Teach For America Faces Cuts Under Trump Administration

Teach For America provides opportunities for both limited income students and recent college graduates. Photo Credit: teachforamerica.org

Teach for America (TFA) has served underprivileged American children for 27 years, and has helped to improve the education of millions of kids, from Louisiana to Idaho, and now faces issues such as budget cuts and teaching grants repurposed as loans. A fair number of Goucher alumni join the program, with six Goucher alumni joining the 2017 corps, as Madeline St. John reported for the Quindecim this past year. The Trump administration’s proposed budget for the 2019 fiscal year has all but eradicated federal funding for the program. Additionally, at least 12,000 TFA teachers have had their grants turned into loans they are now required to pay back by the Department of Justice (DOJ) and Department of Education (DOE), according to a recent government study reported by NPR.

One of the draws of working for TFA to many aspiring undergraduates and soon to be graduates is the grants offered in return. More specifically, the Department of Education’s Teacher Education Assistance for College and Higher Education (TEACH) grants, which are $4,000 a year, and come with requirements that teachers must meet. Teachers are required to teach a subject, such as math or science, in a low-income school for at least four years, and must submit paperwork annually to remain certified for the grant. If a teacher fails to meet the qualifications to continue their certification for the grant, it is then turned into a federal loan with interest. This is where TFA has recently experienced issues.

Unsurprisingly, the grants (and then loans) are not actually handled by the Department of Education, but contracted out to a third party called FedLoan. This March, NPR discovered a Department of Education study (both linked to below) that found that 63% of grant recipients failed to continually certify their grants and had them converted to loans. While a significant portion of that 63% was disqualified for legitimate reasons, at least 12,000 teachers are now being forced to repay their grants as loans in full, with interest that began accruing before some were even aware their grants had been converted.

Teachers affected said that they sent in their forms to FedLoan annually for certification, and had met all requirements, only to be told by FedLoan and the federal government that their paperwork was not processed correctly, and that they must repay the new loans in full. In response, lawsuits have been filed by former teachers and the Massachusetts Attorney General, who says the Trump administration DOJ and DOE  has mandated that companies such as FedLoan are not subject to state laws or lawsuits. This means that you now have much less legal protection, or likelihood of a successful lawsuit, if you are a  TFA member who has accepted grants or a hopeful undergraduate applicant to the program in the future, in the case that the Department of Education or FedLoan incorrectly processes your paperwork.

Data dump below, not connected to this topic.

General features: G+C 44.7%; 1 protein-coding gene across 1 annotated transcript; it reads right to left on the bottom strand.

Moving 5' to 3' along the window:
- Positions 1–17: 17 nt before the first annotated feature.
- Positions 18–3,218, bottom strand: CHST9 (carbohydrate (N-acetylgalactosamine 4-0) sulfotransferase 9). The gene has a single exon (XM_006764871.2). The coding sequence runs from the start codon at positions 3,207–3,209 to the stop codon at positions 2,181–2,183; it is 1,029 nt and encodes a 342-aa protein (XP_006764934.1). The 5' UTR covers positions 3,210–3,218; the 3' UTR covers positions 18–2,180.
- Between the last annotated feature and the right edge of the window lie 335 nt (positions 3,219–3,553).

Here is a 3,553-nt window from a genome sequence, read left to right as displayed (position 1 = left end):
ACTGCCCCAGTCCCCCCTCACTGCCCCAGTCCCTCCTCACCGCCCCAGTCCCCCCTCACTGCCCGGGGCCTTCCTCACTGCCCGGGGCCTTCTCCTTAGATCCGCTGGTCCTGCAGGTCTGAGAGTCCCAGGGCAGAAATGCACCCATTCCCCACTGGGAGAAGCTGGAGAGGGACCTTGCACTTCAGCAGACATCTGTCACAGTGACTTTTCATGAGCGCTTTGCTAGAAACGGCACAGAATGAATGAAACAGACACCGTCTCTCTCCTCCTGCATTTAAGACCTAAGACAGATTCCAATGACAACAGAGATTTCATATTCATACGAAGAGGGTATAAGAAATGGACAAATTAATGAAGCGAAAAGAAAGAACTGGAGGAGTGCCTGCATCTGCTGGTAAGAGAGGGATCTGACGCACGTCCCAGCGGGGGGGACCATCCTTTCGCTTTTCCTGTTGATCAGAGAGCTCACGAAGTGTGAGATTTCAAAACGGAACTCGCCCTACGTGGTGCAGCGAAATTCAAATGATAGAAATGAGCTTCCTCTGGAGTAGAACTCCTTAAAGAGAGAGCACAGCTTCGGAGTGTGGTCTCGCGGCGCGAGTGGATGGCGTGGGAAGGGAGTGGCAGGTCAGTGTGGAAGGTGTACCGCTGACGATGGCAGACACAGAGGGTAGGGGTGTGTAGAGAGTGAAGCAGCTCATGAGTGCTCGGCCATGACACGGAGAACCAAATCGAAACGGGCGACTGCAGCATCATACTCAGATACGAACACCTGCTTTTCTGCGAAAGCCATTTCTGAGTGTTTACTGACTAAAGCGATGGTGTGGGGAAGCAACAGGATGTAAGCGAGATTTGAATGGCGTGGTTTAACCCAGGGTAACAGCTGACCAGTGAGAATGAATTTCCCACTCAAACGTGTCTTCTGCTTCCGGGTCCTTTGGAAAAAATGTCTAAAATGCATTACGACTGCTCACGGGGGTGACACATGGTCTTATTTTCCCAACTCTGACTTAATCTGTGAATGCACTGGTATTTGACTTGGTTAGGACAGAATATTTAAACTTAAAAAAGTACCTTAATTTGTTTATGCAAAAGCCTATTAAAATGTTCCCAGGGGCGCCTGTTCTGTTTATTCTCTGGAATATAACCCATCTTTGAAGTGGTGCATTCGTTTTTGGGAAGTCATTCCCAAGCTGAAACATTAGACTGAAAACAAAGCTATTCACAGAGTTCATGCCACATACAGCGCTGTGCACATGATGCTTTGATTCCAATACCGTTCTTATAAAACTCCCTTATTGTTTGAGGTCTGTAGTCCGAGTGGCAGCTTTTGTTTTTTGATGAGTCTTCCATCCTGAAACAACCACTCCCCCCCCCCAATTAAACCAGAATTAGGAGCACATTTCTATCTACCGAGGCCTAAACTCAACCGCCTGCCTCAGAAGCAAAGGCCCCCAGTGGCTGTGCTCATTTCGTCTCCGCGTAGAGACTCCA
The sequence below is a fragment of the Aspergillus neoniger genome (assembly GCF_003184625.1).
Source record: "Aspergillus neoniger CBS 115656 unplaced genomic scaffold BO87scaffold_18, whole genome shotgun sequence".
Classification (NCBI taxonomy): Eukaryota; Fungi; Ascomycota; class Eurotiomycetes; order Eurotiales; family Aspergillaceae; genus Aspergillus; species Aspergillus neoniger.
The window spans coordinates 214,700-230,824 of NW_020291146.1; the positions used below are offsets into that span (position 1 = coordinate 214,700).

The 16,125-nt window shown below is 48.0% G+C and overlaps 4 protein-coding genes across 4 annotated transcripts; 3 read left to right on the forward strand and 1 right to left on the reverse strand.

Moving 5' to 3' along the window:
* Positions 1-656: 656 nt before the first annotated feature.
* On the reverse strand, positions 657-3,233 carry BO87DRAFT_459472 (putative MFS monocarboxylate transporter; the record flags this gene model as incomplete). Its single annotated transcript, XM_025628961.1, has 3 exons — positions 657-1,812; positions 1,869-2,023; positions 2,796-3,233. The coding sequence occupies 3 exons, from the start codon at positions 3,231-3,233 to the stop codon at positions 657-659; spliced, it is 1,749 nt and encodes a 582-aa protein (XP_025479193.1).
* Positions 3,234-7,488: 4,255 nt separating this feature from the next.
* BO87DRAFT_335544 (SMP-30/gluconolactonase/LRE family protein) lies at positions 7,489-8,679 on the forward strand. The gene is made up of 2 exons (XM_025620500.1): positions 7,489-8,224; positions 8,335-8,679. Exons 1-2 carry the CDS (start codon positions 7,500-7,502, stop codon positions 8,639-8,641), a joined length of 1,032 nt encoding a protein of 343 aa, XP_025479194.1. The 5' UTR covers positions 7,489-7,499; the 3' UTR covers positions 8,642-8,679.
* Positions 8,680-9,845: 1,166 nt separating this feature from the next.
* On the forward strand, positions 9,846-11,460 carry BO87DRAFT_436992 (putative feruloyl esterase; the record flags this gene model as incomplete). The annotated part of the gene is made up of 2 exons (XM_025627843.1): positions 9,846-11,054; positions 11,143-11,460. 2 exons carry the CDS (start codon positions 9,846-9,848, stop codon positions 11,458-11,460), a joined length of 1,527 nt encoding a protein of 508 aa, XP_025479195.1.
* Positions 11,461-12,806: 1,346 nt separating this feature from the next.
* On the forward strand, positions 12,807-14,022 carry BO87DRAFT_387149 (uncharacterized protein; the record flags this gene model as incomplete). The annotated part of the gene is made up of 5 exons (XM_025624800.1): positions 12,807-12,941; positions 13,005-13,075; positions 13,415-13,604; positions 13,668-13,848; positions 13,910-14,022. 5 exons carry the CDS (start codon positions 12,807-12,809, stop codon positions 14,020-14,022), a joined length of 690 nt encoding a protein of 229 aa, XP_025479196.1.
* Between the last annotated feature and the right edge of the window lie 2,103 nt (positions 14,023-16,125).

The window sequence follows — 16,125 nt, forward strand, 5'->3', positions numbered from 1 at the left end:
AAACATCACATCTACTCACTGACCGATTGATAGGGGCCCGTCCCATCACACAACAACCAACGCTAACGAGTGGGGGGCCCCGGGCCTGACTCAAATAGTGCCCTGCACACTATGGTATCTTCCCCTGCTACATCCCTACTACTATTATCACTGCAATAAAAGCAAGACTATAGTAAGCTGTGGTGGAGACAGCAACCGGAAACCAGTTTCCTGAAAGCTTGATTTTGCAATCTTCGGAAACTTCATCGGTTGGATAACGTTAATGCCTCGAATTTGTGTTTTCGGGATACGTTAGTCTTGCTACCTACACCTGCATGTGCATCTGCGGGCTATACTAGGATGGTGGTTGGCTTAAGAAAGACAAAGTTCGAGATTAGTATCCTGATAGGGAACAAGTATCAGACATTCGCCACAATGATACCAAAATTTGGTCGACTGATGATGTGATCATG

To add to the TFA’s difficulties, the Trump administration’s proposed budget for 2019 does the organization no favors. The proposed FY19 budget cuts DOE funding by $3.6 billion, and includes elimination of funding entirely for the Corporation for National and Community Service (CNCS). This is not a direct cut to the TFA, but does not need to be, as the CNCS runs AmeriCorps. AmeriCorps is important to the functionality of the TFA, as they declared in their response to the budget “…AmeriCorps Education Awards reduce the financial barriers to service, enabling Teach for America and other organizations to provide a route to service for a diverse group of individuals.”

While both of these issues are not either direct conversion of grants to loans or federal budget cuts leveled by Trump directly l at TFA, they hamper the organization’s ability to function, and show a lack of regard for the program’s continuation. Both recent developments additionally paint a worrisome future for TFA. Besides the outrage stories such as grant-loan conversion due to a government agency incorrectly processing paperwork, and budget cuts to federal community service programs may rightfully inspire, they may also dissuade future Goucher applicants from applying to work with TFA.

Mason Baggette is a senior Communications major and writes for the Q because, well, he just loves writing. His interests include any fried food, Rick and Morty, and the outdoors.

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